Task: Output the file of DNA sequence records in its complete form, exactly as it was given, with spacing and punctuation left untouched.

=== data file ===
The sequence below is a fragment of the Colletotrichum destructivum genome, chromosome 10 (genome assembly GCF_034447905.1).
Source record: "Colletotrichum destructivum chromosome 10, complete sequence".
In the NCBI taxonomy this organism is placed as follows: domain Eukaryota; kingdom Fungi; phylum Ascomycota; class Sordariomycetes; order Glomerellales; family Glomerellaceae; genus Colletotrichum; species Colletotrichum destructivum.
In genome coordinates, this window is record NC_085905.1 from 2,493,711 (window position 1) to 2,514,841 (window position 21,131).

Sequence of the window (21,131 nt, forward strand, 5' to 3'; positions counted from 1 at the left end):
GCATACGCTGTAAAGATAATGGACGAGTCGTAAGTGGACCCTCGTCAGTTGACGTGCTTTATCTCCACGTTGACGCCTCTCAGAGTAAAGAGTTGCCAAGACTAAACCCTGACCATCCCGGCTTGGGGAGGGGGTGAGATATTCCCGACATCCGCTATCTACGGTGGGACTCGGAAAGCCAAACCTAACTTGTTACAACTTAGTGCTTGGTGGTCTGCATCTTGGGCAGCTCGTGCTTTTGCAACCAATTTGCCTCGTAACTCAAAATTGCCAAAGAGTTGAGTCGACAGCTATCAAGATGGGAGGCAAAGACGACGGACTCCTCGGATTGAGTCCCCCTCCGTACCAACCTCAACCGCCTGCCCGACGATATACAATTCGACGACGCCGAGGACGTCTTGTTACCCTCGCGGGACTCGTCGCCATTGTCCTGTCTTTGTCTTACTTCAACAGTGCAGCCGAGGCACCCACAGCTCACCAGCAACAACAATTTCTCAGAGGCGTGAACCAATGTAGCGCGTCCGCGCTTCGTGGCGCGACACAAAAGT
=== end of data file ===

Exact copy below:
The sequence below is a fragment of the Colletotrichum destructivum genome, chromosome 10 (genome assembly GCF_034447905.1).
Source record: "Colletotrichum destructivum chromosome 10, complete sequence".
In the NCBI taxonomy this organism is placed as follows: domain Eukaryota; kingdom Fungi; phylum Ascomycota; class Sordariomycetes; order Glomerellales; family Glomerellaceae; genus Colletotrichum; species Colletotrichum destructivum.
In genome coordinates, this window is record NC_085905.1 from 2,493,711 (window position 1) to 2,514,841 (window position 21,131).

Sequence of the window (21,131 nt, forward strand, 5' to 3'; positions counted from 1 at the left end):
GCATACGCTGTAAAGATAATGGACGAGTCGTAAGTGGACCCTCGTCAGTTGACGTGCTTTATCTCCACGTTGACGCCTCTCAGAGTAAAGAGTTGCCAAGACTAAACCCTGACCATCCCGGCTTGGGGAGGGGGTGAGATATTCCCGACATCCGCTATCTACGGTGGGACTCGGAAAGCCAAACCTAACTTGTTACAACTTAGTGCTTGGTGGTCTGCATCTTGGGCAGCTCGTGCTTTTGCAACCAATTTGCCTCGTAACTCAAAATTGCCAAAGAGTTGAGTCGACAGCTATCAAGATGGGAGGCAAAGACGACGGACTCCTCGGATTGAGTCCCCCTCCGTACCAACCTCAACCGCCTGCCCGACGATATACAATTCGACGACGCCGAGGACGTCTTGTTACCCTCGCGGGACTCGTCGCCATTGTCCTGTCTTTGTCTTACTTCAACAGTGCAGCCGAGGCACCCACAGCTCACCAGCAACAACAATTTCTCAGAGGCGTGAACCAATGTAGCGCGTCCGCGCTTCGTGGCGCGACACAAAAGT